BEAD Interest Could Vary State by State, Depending on Program Details
Different states could see varying levels of interest from ISPs in bidding on broadband equity, access and deployment (BEAD) program projects due to how they craft project requirements, cable industry experts say. Among these are prevailing wages for subcontractors and middle-class affordability offerings. Unclear is how many BEAD eligible areas end up with just one bidder, or none, we're told.
While prevailing wages and market wages are about the same in the Pacific Northwest, the gap between the two can be sizable in the South, CCG Consulting President Doug Dawson told us. He said the requirement of a low-cost offering for a particularly long time might also dissuade broadband providers from participation. Dawson said Virginia's draft BEAD program rules make cost and pricing huge factors in determining who gets awarded bids. He said other states may come up with different scoring methods that vary widely.
Charter Communications "will apply for stuff all over the place," Dawson said, pointing to the cabler's aggressive pursuit of Rural Development Opportunity Fund projects. BEAD would represent a notable opportunity for Charter to fill holes in its footprint still unplugged after RDOF, he said. He said that in some states small ILECs are indicating they likely won't participate. Dawson said big companies will have particular advantages as they are used to having union labor, don't have to worry about letters of credit and can get guaranteed contractors to do the work. At the same time, if there are areas that even with BEAD financing opportunities don't make financial sense for a big cable company, they won't receive bids, he said.
Factors like prevailing wage will significantly increase project budgets in certain states compared with others but wouldn't keep Mediacom from applying, emailed Senior Vice President-Government and Public Relations Tom Larsen. "We would just need to adjust our budgets to reflect the contract labor rate differences by county/state," he said. Still needed is clarity on how each state is going to handle the middle-class affordability requirements before Mediacom knows if it would be a factor in whether it applies, he said.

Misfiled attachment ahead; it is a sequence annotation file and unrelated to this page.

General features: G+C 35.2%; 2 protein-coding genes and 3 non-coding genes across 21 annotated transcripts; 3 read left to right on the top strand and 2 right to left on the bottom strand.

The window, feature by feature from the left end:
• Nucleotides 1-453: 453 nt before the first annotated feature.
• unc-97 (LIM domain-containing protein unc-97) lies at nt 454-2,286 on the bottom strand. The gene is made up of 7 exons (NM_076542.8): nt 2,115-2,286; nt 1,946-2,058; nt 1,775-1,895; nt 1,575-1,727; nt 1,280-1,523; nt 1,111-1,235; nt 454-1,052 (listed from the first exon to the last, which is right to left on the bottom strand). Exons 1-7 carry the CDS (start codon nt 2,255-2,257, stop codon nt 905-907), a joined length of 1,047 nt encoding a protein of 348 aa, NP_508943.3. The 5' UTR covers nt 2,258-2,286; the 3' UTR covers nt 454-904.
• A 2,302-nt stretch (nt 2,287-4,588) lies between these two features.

"The biggest factor will be whether we can make a project work from a financial sense," Larsen said. "There is a laundry list of issues that will need to be reviewed before we can make that determination. How close is our existing fiber network? Will the pole owner let us build aerial? Would there be challenges to building underground like rock or easement issues? Is there local support for the project? Do we have local staff that can support operating the system once it is constructed?" He said the hope is that state-run BEAD programs "will be extensions of their already established and successful state broadband grant programs."
Small, regional cable operators are positioned as established fixed providers in rural areas and thus in good positions to participate in BEAD, ACA Connects Chief Regulatory Counsel Brian Hurley said. An eligible location's position relative to a provider's network will be first and foremost in considering whether to bid, he said. The size of bidding areas could incentivize or disincentivize bidding, with smaller areas like census blocks more likely to attract bidding participation from smaller providers, he said.
It remains to be seen how individual states craft requirements like prevailing wage and middle-class affordability offerings, and participation could vary from state to state, Hurley said. Small providers also will be challenged to participate due to the costs involved in taking part in government programs, such as sometimes onerous record keeping, he said.
When building in a rural area, issues related to pole attachments are one of the biggest cost variables, said Mike Giobbi, senior adviser at Broadband Success Partners. BSP Principal David Strauss said the broadband consultancy is advising states that unless service providers have done thorough pole inspections, they could face significant, unanticipated needs to replace old, rotting poles. "This pole situation cannot be underestimated," Strauss said. Giobbi said smaller operators also could face challenges in the time constraints for how quickly networks need to be installed.
Whether states in their BEAD programs generally focus on the cheapest option foremost remains to be seen, Hurley said. Cost has to carry substantial weight, as states will want to stretch their money as far as possible, he said.
If areas don't receive a bid, the state will likely twist providers' arms to get a provider there, Dawson said.